​Next, we use the forecasting capability of Oracle Analytics Cloud to predict future failures and nonfailures so that timely decisions are made to avoid outages. We can see that the parameter ranges for these predictions are well within the ranges predicted by our model. The first graph shows the prediction for nonfailure condition in green.

A screenshot of the example model predictions for parameter ranges of positive cases.

The second graph shows the prediction for failure condition in red.

A screenshot of the example model predictions for parameter ranges of failure cases.


Building a predictive maintenance model becomes critical, not only to reduce failures, but to predict failures in advance, so that we can avoid them, reducing overall assets management cost, reducing assets downtime, preventing unexpected failures, increasing productivity of oil production, and improving plant safety. We achieve these goals through machine learning, providing the ability to analyze large sets of data comparing ideal conditions. ML is built into both Oracle’s Autonomous Data Warehouse and analytics tools with an intuitive GUI console, which make it easy to get started on machine learning.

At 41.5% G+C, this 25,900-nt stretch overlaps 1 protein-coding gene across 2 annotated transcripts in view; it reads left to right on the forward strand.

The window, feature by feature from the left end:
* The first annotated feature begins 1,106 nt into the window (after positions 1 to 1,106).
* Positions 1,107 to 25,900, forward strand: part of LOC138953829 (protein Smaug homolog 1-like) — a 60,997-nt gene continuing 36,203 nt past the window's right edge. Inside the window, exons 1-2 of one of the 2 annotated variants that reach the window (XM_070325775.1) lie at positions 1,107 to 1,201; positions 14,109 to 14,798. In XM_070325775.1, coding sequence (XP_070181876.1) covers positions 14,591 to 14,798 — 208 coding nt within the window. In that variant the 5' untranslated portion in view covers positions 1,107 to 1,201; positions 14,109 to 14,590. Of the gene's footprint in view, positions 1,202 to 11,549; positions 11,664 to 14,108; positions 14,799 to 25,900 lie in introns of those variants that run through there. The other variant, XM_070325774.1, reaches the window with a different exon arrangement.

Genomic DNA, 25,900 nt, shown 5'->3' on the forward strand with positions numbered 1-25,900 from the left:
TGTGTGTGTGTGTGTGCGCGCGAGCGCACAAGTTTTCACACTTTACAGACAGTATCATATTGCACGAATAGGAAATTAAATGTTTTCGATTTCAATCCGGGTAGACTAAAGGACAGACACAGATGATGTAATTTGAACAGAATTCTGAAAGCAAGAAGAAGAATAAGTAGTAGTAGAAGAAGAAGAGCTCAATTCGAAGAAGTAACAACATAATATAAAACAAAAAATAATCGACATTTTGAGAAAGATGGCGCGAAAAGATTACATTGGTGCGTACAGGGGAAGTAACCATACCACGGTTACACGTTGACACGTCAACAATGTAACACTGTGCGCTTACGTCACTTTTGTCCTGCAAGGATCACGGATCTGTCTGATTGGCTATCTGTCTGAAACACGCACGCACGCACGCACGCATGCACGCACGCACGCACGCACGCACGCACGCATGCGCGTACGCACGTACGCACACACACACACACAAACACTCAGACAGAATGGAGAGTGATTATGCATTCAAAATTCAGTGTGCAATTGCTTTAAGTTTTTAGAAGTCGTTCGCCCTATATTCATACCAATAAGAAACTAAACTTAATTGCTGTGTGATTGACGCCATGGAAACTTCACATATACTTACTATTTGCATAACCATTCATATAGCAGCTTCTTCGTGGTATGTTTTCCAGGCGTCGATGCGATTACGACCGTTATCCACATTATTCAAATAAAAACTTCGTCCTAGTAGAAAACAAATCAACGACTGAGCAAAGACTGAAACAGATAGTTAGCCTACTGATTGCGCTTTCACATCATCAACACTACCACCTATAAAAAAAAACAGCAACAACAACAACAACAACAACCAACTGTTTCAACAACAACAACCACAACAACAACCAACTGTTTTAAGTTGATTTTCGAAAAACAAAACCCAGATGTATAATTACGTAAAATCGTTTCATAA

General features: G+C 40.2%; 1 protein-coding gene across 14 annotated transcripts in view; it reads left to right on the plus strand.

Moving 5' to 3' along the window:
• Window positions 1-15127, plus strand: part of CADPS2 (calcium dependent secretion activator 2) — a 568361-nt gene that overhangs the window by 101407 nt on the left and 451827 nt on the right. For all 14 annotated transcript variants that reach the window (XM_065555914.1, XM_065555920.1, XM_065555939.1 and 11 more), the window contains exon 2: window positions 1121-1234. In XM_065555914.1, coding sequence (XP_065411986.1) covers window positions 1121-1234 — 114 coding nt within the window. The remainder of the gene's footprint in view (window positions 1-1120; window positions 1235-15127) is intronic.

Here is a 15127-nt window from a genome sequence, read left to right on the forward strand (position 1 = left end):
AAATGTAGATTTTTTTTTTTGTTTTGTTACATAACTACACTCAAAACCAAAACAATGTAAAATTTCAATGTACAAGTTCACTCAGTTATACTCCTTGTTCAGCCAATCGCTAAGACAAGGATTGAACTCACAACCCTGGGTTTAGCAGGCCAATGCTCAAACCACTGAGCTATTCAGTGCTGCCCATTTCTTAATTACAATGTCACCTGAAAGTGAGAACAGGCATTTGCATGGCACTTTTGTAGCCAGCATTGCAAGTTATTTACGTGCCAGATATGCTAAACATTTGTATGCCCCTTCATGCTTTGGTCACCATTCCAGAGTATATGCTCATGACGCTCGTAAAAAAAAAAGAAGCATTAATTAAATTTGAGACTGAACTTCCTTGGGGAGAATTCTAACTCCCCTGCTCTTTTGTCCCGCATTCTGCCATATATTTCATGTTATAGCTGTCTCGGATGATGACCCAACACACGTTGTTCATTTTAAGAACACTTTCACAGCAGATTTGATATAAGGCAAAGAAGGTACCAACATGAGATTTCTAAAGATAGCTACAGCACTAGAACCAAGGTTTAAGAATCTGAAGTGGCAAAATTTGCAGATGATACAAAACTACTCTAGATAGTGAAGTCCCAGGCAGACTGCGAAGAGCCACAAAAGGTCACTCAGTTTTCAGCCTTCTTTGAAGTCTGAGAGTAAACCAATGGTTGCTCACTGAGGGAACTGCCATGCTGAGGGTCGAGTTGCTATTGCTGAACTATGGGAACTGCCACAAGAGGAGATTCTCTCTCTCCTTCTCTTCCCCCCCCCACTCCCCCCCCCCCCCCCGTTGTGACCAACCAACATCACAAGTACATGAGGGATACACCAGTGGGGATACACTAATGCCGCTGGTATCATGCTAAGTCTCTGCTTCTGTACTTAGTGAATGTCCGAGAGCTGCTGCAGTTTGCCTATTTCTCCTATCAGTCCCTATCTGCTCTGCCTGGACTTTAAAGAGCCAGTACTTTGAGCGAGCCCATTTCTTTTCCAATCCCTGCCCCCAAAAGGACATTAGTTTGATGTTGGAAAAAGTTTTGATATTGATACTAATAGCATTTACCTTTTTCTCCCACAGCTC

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For more information, see the following resources:

Muhammad Shuja Uddin

Principal Cloud Solution Engineer

Shuja has 20+ years of experience, mainly as a Technical Sales Consultant and Solution Architect, with specialization in database, datawarehouse, analytics, ECM, Engineered Systems and Cloud platform products from Oracle and previously IBM. He is active in volunteering, writing, moderating Oracle related activities. He has been invited to speak at various public forums, including presented a paper at the IOUG conference in Toronto in 2004. He is a Computer Science graduate and MBA. Currently, he advises organizations moving to Cloud.  

Robin Ahmed

Senior Technology Cloud Engineer